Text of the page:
Arizona State Auto Insurance Requirements
No matter how carefully you drive, accidents still happen. The state of Arizona wants drivers to be protected in the event of an accident and so it requires all drivers to establish financial responsibility―carry liability insurance on their vehicles, in other words.
Ways to Establish Financial Responsibility
The number one way to show financial responsibility in Arizona is to purchase liability coverage from a provider with legal authorization to operate in the state.
If you own 10 or more vehicles, however, you can apply to “self-insure” when you complete a Certificate of Self-Insurance Application. Self-insurance certification requires extensive documentation and a surety bond of one million dollars, among other things, and is mostly designed for dealers or owners of corporate fleets.
Here’s the bottom line. To drive your vehicle on Arizona roads, you must have either:
- A policy for motor vehicle liability insurance
- Certificate of self-insurance (if you own 10 or more vehicles)
Arizona Liability Insurance Requirements for Private Passenger Vehicles
Although it follows that the more coverage you purchase, the better you’re protected from financial risks, the state requires only that you meet minimum requirements. Those minimum amounts of liability coverage are:
- $15,000 bodily injury coverage for one person in one accident
- $30,000 bodily injury coverage total per accident
- $10,000 property damage coverage per accident
Once you’re covered for liability, consider purchasing comprehensive and collision coverage. Familiarize yourself with the various types of insurance coverage before you make a final decision on a policy. It’s important to get the coverage that will work best for your financial situation and vehicle.
Proof of Insurance and Financial Responsibility
Working in partnership with state insurance companies, the Motor Vehicle Division (MVD) has made it easy to track who’s insured and who’s not. All insurance providers keep the MVD in the loop about new policies, cancellations, and non-renewals, so if you let your insurance lapse (or it gets canceled) the MVD takes the issue very seriously.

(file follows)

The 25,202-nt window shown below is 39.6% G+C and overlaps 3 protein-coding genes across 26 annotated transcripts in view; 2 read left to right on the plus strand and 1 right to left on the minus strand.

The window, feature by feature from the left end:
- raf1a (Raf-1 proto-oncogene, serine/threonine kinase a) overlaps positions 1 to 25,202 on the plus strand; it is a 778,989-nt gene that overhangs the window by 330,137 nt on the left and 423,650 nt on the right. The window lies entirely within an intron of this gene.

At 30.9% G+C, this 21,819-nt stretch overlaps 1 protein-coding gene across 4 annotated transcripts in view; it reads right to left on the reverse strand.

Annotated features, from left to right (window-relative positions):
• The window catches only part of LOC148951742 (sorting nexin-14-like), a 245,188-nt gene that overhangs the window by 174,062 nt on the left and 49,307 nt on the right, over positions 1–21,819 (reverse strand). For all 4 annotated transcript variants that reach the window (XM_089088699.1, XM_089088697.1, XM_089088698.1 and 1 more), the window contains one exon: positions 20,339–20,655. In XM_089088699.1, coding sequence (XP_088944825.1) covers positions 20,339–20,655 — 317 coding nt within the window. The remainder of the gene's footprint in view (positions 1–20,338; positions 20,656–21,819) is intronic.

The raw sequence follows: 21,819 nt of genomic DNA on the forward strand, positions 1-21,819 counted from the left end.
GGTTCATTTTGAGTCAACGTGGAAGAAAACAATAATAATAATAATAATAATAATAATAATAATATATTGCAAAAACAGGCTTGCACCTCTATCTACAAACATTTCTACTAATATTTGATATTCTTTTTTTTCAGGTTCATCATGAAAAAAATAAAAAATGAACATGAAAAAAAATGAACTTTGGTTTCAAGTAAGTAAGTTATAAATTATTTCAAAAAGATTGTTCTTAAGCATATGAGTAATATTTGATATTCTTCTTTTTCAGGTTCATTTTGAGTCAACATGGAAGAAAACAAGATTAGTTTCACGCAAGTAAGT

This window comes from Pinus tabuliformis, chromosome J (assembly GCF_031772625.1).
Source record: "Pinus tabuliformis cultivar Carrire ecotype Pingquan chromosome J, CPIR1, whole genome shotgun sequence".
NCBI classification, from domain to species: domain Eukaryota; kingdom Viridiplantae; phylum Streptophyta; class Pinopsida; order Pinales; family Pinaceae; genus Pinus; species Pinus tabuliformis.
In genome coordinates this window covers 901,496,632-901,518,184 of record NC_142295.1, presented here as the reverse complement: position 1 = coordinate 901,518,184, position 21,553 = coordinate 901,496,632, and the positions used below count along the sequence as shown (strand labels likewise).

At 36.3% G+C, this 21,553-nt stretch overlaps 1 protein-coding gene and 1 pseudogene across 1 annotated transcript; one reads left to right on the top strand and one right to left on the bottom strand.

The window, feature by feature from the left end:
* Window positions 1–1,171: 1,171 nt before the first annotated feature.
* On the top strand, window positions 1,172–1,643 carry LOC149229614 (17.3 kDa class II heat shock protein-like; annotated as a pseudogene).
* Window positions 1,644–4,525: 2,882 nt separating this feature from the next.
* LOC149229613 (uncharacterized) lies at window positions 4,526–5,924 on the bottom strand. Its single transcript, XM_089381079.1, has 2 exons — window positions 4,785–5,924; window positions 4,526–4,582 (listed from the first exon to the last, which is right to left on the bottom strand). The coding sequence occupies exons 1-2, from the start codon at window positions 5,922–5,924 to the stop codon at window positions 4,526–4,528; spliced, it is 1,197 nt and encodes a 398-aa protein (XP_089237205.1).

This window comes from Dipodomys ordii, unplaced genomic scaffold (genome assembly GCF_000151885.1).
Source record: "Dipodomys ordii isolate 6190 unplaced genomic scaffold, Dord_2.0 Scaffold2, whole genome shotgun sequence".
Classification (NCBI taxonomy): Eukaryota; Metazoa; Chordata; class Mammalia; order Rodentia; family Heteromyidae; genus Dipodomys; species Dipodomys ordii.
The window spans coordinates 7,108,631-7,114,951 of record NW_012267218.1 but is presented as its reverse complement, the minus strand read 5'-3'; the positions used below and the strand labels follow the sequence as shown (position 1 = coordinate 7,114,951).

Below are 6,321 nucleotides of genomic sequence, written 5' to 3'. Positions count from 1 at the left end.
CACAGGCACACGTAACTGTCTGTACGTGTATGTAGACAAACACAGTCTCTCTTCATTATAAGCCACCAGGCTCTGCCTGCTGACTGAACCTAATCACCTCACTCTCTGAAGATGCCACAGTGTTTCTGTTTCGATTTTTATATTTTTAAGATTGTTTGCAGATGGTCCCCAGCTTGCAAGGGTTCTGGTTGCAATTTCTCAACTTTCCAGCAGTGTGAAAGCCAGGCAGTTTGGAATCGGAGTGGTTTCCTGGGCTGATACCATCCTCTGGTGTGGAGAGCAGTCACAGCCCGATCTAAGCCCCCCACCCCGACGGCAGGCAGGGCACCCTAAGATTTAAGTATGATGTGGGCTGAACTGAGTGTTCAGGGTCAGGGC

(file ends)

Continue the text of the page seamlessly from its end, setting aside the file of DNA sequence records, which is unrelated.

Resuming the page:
If you’re not able to show adequate proof of insurance coverage after receiving an inquiry from the MVD, your vehicle registration―and sometimes even your driver’s license―will be suspended.
State law requires you to insure only those vehicles you operate on public roads, including motorcycles, mopeds, and golf carts. But if your vehicle is temporarily non-operational―because you’re restoring it, for instance, or due to seasonal storage―you don’t need to maintain coverage until it becomes operational again.
De-insuring your vehicle simply means the MVD won’t hold you liable or suspend your registration when the vehicle is not insured.
- Motor Vehicle Division
- Mail Drop 558M
- Insurance Unit
- P.O. Box 2100
- Phoenix, AZ 85001-2100
Of course, as soon as your vehicle becomes operational again, you will need to insure it. And if you drive a vehicle that is de-insured, your registration and possible your license will be in danger of suspension.
Penalties for Failure to Maintain Financial Responsibility
If you find yourself with no proof of insurance for any reason, the penalty is suspension of your vehicle’s registration and possibly even your driver’s license.
To clear a suspension, you need to:
- Provide proof of insurance for the period of the alleged coverage lapse, or
- Submit an SR-22 form, which is a document certifying that you now have the required liability coverage, and pay a $50 reinstatement fee. The SR-22 form must be from an insurance provider authorized to do business in Arizona, and it must be held on file at the MVD for three years.
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